Yongtai Monastery, Dengfeng – Ticket, Opening Hours, Location, and Highlights

yongtai monastery dengfeng

Yongtai Monastery (永泰寺), established in the second year of the Zhengguang era of the Northern Wei Dynasty (521 AD), boasts a history spanning over 1400 years. Notably, it served as a place of spiritual cultivation for three princesses: Princess Zhuanyuan, daughter of Emperor Wen of the Northern Wei Dynasty, Princess Minglian, daughter of Emperor Wu of the Southern Liang Dynasty and a pioneering figure in Zen Buddhism for nuns, and Princess Yongtai, sister of Emperor Xiaoming of the Northern Wei Dynasty. It stands as the first nunnery constructed after the introduction of Zen Buddhism to China, making it a significant site in the history of Chinese Buddhism, particularly in the development of Zen Buddhism for nuns.

The monastery’s architecture consists of five main sections: the mountain gate, the Hall of Heavenly Kings, the Middle Buddha Hall, the Mahavira Hall, and the Huanggu Building, alongside auxiliary structures such as the Hall of Sangha and the Hall of the Sixth Patriarch. It is also the only place offering vegetarian meals in Songshan Mountain.


Table of Contents


Basic Information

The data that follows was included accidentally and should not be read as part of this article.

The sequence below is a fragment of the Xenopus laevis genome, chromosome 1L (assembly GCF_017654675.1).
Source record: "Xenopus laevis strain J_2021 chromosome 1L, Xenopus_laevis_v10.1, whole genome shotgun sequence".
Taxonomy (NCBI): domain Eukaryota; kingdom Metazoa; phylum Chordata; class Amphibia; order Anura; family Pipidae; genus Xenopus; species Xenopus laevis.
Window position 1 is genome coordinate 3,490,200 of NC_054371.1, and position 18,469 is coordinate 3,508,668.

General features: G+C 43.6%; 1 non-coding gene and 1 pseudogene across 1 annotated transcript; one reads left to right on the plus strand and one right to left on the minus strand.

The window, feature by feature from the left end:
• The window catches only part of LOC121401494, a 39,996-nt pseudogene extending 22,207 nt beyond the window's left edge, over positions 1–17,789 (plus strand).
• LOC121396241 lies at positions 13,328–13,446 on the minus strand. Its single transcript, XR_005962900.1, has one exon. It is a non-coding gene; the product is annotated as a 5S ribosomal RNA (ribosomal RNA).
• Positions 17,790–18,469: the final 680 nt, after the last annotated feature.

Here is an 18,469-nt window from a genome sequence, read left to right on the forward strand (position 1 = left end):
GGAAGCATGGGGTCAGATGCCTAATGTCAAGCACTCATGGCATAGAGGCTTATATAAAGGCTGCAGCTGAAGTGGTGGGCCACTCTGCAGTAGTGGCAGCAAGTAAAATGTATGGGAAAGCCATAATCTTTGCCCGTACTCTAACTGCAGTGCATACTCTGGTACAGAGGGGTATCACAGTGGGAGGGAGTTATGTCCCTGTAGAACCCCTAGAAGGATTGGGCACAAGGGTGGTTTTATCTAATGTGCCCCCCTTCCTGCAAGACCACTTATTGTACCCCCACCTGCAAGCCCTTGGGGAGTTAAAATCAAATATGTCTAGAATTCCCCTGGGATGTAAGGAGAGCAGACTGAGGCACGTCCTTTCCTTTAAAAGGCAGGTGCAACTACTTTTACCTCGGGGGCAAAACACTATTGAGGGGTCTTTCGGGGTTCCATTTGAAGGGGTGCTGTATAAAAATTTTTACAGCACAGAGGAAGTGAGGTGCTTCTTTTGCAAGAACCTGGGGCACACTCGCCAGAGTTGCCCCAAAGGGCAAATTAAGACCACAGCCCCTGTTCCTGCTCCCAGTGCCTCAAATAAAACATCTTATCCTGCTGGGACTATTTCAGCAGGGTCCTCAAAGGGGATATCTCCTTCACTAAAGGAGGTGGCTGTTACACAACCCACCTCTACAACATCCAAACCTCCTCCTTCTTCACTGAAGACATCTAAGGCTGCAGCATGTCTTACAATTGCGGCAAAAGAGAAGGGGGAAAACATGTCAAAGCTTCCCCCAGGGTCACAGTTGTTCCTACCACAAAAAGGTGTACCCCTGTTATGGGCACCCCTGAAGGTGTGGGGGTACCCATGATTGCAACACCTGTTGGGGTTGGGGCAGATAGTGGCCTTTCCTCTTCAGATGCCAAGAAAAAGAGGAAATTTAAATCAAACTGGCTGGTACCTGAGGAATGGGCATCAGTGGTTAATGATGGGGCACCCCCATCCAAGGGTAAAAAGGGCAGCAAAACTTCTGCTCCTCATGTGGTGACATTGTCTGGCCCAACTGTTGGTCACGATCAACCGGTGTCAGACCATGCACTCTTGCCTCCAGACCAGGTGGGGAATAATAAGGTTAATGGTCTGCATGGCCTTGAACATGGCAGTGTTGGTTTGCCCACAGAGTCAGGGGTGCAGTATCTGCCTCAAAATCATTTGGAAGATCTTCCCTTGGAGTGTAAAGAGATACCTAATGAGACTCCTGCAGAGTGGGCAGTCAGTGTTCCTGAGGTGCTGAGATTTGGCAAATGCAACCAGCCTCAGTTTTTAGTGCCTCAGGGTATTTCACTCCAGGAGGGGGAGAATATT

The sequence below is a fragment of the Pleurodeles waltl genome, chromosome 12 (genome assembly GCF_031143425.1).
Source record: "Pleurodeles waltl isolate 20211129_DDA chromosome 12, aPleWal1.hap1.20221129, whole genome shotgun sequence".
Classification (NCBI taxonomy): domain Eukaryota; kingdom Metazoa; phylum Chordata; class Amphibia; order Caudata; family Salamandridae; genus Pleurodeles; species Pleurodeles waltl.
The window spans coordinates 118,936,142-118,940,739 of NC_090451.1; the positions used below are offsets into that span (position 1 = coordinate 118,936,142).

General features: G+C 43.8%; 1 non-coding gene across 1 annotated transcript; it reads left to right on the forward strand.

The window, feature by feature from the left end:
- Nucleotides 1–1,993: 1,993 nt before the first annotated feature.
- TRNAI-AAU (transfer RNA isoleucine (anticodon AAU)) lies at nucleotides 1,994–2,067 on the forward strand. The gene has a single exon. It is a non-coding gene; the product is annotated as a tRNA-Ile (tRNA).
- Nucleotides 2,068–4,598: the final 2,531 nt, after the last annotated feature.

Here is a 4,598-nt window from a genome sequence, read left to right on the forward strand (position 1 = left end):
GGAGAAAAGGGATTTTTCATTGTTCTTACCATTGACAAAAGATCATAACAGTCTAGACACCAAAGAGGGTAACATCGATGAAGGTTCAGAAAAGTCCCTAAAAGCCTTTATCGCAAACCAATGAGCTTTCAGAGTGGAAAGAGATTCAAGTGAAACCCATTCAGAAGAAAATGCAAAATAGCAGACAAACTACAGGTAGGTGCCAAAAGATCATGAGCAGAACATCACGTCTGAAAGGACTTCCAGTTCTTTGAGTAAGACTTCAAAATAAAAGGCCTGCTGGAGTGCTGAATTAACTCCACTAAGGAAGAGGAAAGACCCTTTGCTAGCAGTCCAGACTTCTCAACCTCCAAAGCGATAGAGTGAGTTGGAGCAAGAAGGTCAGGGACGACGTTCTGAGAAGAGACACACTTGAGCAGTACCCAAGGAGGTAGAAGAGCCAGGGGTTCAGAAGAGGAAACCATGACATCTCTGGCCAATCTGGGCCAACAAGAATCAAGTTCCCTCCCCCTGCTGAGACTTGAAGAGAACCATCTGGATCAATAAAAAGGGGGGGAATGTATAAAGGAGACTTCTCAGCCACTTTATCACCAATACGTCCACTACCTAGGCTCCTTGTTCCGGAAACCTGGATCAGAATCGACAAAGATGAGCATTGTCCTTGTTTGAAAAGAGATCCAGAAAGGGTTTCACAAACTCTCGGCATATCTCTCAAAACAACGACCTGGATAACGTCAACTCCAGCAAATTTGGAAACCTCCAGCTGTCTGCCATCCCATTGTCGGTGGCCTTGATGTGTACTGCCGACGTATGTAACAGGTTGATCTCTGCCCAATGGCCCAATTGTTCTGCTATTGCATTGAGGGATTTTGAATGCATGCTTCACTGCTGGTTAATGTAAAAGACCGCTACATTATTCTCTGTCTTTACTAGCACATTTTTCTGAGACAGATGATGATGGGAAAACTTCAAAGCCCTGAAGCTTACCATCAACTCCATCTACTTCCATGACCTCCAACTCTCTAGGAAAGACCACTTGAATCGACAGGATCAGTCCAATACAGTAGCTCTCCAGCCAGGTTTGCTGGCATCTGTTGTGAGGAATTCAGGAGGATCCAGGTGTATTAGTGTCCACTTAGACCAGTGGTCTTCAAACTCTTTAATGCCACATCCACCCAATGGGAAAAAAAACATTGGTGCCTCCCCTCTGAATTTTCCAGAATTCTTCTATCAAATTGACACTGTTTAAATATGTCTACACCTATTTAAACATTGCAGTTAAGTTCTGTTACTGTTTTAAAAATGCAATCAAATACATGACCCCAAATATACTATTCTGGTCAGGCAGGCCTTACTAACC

Estimated Length of Tour1 hour
Ticket Price60 RMB
Opening Hours8.00 – 16.30
Telephone Number0086-0371-62745000

Location and Transportation

Yongtai Monastery is situated on the western slope of Mount Taishi, approximately 11 kilometers northwest of Dengfeng City, Zhengzhou, Henan Province. It faces westward, overlooking the renowned Shaolin Temple. Yongtai Monastery is not directly served by public bus routes. However, due to its proximity to Shaolin Temple, visitors can conveniently combine visits to both sites.


Highlights of Yongtai Monastery

Ancient Pagodas

ancient pagodas in yongtai monastery

Perched on the hillside behind Yontai Monastery are several ancient pagodas, including the Yongtai Pagoda from the Tang Dynasty, the Main Pagoda of the Jin Dynasty, the Suren Pagoda from the Ming Dynasty, and the Wuzhi Putong Pagoda. These pagodas, with their graceful and elegant designs, add to the scenic beauty of the surroundings.

Of particular note is the Yongtai Pagoda, a single-story, eave-enclosed brick pagoda standing 24 meters tall. Its square-shaped base gradually tapers upward, culminating in a spire composed of lotus petals and multiple rings, showcasing exquisite craftsmanship and architectural beauty. Additionally, the monastery houses over 40 stone inscriptions and sculptures dating back to the Tang Dynasty, renowned for their intricate carvings and elegant calligraphy.


Ancient Trees

ancient tress in yongtai monastery dengfeng

Within the monastery grounds, visitors can marvel at ancient trees such as the “Flagpole Tree” and the solitary ginkgo tree, known for its prolific fruiting. Notably, the monastery is also home to the “Shepherdess Tree,” immortalized in the film “Shaolin Temple,” where it served as the backdrop for scenes featuring a shepherdess tending her flock. Moreover, a 2000-year-old Saraca tree, brought to China from India by the Indian monks Sengupta and Zhu Falian in the 8th year of the Eastern Han Dynasty (AD 64), is another botanical treasure found within the monastery, symbolizing the enduring cultural exchange between China and India.


Vlog about Yongtai Monastery


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